One of China’s papers reported that Apple had illegally sold books of some Chinese authors and was ordered to pay a certain amount. Apple was sued by a group of Chinese authors over copyright infringement after the group discovered that their books were sold without permission in Apple’s App Store. A judge based in Beijing demanded that Apple pay the authors to compensate for their claims.
It is not immediately clear how the writers will be paid though. The China Daily said that Apple was ordered to pay a total of 412, 000 yuan, translating to $66,000, while the Wall Street Journal writes that the Cupertino-based firm was told to pay 1.03 million yuan, or around $165,000.
Mac Observer noted that pirates sold the books to Apple without seeking permission from the writers themselves. The authors involved are among China’s best sellers and most popular.
Wall Street Journal reported that Apple does not tolerate piracy and that the company ensures that the rights of content owners like writers and authors are upheld all the time.
The ruling happens in the midst of the China’s crackdown of massive piracy and trademark issues in the country. Chinese government officials announced last Monday that laws will be amended to address “malicious” trademark registrations that encourages local businesses to misuse popular names and brands in the country. The changes in the law would give more power to trademark owners, which would allow them to request for product bans if their logos and names are used without permission.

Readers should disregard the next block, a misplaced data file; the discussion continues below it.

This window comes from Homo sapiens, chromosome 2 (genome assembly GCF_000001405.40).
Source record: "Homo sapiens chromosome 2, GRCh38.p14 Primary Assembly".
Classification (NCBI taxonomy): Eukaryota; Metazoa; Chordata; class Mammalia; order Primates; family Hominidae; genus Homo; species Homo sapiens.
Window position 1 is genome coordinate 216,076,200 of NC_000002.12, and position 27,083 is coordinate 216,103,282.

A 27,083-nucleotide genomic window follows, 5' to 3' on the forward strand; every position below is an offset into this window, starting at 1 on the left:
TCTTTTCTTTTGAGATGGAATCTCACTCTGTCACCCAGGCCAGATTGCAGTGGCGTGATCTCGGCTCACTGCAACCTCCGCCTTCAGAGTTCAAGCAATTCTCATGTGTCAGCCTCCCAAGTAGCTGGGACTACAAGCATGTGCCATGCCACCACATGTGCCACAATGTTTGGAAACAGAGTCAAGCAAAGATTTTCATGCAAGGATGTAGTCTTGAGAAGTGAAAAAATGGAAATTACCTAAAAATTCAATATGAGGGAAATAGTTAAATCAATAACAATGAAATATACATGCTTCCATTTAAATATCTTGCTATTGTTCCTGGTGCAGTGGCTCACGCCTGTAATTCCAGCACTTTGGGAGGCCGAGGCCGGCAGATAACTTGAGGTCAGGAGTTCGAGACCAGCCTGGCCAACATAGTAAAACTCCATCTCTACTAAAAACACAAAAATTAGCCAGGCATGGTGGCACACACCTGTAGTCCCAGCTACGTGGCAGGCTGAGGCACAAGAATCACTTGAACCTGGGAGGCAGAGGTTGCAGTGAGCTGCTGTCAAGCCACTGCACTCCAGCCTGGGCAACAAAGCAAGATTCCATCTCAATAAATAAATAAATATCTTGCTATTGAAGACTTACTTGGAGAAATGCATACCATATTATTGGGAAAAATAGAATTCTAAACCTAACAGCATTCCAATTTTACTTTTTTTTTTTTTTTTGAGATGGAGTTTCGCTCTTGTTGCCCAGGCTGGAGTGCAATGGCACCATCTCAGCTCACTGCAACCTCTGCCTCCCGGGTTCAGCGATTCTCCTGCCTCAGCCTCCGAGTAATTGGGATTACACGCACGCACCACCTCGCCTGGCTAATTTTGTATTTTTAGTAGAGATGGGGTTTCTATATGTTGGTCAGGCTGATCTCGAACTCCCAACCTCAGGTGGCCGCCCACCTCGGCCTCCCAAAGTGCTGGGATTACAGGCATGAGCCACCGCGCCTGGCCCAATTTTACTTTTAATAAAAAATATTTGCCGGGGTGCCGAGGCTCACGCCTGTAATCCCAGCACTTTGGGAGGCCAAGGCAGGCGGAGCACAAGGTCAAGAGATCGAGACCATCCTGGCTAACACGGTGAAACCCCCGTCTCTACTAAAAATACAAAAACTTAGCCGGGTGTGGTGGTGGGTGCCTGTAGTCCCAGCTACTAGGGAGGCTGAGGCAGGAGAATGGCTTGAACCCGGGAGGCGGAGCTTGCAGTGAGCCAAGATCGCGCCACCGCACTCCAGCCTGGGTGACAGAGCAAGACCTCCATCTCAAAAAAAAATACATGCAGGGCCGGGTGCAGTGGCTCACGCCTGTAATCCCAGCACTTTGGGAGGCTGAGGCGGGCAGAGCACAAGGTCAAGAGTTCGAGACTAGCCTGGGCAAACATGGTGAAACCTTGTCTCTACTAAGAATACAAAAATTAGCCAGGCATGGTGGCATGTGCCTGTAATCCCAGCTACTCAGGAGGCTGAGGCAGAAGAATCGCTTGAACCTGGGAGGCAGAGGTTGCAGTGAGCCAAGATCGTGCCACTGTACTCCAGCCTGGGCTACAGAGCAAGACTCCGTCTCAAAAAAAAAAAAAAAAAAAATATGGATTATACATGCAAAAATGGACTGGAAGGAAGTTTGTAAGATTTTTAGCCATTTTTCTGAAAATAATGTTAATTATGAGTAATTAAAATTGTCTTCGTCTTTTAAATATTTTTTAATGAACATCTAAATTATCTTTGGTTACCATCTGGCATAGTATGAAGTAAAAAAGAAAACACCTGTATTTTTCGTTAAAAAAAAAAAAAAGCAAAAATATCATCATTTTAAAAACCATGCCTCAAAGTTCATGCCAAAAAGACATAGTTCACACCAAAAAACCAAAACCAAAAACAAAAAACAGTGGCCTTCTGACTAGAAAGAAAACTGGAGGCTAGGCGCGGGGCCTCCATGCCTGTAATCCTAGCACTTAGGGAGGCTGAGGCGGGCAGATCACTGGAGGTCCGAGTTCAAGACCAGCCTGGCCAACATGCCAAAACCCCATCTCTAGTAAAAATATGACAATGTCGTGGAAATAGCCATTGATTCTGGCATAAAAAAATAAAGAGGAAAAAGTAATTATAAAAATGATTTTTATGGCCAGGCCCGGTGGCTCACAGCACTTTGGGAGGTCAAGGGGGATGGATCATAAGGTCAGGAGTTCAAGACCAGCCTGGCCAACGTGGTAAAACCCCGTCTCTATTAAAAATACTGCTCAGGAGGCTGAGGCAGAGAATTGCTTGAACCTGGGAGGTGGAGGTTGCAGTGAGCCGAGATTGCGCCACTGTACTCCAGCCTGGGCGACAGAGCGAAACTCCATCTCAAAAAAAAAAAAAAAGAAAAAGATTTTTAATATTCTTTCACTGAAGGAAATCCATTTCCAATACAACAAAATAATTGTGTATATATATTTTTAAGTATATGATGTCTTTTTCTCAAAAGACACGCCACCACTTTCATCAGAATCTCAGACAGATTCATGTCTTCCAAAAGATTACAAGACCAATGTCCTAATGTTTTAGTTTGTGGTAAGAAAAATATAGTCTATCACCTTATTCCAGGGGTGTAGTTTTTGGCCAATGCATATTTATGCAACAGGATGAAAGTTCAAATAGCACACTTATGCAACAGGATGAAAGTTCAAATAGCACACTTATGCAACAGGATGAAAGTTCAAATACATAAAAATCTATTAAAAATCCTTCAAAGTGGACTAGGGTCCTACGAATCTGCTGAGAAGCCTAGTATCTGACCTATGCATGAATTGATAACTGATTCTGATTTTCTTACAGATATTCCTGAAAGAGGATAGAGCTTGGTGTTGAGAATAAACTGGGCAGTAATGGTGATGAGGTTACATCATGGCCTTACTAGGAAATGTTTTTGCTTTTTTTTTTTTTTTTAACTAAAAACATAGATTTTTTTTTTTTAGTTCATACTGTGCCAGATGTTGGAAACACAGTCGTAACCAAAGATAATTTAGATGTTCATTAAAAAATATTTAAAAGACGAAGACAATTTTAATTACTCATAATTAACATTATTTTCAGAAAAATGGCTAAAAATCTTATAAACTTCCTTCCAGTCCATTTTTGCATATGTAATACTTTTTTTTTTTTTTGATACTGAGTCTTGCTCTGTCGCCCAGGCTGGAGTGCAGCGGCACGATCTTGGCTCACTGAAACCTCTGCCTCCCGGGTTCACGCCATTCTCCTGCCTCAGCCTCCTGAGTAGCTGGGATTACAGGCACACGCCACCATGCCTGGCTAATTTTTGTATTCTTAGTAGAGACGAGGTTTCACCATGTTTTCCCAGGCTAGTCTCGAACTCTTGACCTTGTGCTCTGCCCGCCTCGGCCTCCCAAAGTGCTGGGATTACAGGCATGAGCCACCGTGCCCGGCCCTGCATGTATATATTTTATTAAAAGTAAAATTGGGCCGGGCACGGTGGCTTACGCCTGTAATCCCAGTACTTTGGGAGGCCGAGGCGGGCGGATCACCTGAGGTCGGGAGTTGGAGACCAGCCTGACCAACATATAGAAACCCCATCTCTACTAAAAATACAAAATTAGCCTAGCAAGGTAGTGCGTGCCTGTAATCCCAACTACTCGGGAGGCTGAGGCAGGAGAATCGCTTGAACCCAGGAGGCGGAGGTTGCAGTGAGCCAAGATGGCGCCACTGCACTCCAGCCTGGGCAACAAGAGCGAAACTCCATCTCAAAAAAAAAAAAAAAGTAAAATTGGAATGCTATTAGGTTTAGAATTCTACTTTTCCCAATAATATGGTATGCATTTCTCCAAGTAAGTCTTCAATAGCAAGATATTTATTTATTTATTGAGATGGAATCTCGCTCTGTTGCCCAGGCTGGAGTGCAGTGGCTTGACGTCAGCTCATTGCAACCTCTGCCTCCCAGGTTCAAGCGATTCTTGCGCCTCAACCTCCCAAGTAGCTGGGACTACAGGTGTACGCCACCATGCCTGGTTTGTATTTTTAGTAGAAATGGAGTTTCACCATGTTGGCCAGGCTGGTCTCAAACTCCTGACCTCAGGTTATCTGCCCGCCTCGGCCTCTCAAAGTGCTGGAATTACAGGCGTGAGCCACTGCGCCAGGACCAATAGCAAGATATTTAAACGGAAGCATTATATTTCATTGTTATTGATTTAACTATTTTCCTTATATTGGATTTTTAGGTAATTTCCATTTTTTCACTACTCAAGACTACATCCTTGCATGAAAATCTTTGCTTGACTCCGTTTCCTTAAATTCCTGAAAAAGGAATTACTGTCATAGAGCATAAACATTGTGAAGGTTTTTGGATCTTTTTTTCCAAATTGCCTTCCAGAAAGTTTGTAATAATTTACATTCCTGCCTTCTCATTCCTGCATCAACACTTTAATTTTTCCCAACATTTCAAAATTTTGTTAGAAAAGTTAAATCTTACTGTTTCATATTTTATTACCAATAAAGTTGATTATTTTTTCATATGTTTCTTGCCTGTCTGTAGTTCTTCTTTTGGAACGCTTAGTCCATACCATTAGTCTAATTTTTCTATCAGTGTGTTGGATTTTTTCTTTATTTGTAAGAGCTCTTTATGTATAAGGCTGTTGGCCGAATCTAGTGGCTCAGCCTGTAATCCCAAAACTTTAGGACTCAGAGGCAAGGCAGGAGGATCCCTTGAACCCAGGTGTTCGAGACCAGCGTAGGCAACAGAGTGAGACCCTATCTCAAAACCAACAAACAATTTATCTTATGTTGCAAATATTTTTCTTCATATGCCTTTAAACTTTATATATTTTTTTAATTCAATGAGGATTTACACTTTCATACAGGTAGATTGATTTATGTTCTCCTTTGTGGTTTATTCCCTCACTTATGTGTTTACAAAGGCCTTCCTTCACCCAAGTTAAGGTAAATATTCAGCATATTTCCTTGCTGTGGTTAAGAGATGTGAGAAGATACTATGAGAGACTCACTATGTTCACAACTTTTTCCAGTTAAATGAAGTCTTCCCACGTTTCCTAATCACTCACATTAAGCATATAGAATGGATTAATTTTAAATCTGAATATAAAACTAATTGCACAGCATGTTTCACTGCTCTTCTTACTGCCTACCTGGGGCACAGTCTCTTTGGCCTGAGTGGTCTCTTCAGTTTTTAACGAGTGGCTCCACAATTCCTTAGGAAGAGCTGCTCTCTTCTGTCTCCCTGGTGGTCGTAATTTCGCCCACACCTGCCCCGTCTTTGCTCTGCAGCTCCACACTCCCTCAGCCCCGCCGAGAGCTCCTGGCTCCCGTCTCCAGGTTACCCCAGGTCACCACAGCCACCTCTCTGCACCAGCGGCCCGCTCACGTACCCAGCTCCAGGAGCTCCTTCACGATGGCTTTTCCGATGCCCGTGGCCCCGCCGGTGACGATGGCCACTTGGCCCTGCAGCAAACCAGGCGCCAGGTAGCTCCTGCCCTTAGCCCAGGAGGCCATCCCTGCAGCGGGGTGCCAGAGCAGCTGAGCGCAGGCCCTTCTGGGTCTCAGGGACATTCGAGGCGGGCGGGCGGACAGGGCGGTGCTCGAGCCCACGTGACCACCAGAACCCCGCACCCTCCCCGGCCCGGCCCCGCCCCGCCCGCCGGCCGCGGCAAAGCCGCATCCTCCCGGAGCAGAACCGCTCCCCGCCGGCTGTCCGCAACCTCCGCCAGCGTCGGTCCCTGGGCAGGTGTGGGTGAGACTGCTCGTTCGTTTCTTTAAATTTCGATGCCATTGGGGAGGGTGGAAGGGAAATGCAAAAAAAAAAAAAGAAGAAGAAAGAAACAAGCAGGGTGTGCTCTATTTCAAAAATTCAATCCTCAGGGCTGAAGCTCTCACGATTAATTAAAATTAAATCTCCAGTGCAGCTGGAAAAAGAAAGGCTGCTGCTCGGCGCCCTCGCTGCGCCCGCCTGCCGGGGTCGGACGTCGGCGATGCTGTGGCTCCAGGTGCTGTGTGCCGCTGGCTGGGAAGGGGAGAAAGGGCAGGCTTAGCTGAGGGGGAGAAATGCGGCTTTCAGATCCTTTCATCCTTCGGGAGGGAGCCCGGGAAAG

Apple had been hit by lawsuits from China a few times already. The first lawsuit was from Proview, when the China-based company sued the American tech giant over the iPad trademark. Apple had to settle for $60 million over the case after Proview filed numerous lawsuits in China requesting to ban Apple’s tablet from stores, as well as order Apple from using the iPad trademark on its widely popular line of products. Following that case was another lawsuit from Jiangsu Xuebao, which claimed that Apple infringed on its “Snow Leopard” trademark. The most desirable company in the world was also accused of patent infringement issues over its Siri voice technology and Facetime software.
Last September, Apple was also ordered to pay 520,000 yuan to Chinese encyclopedia publisher for violating copyright.
The latest lawsuit involving Apple’s App Store was filed earlier in the year and was entertained by the court in October. The judge’s ruling ordered Apple to stop the distribution of the books immediately. China Daily hinted that the authors involved in the case may appeal the ruling because of the low compensation fee being ordered.
The group originally asked for 10 million yuan in damages claims, according to Chinese news agency Xinhua.
China is becoming a significant market for Apple as its products are well received by the country’s middle class.
The company’s China sales was reportedly $5.7 billion for the fiscal quarter that ended last September, translating to about 16 percent of the company’s total global sales.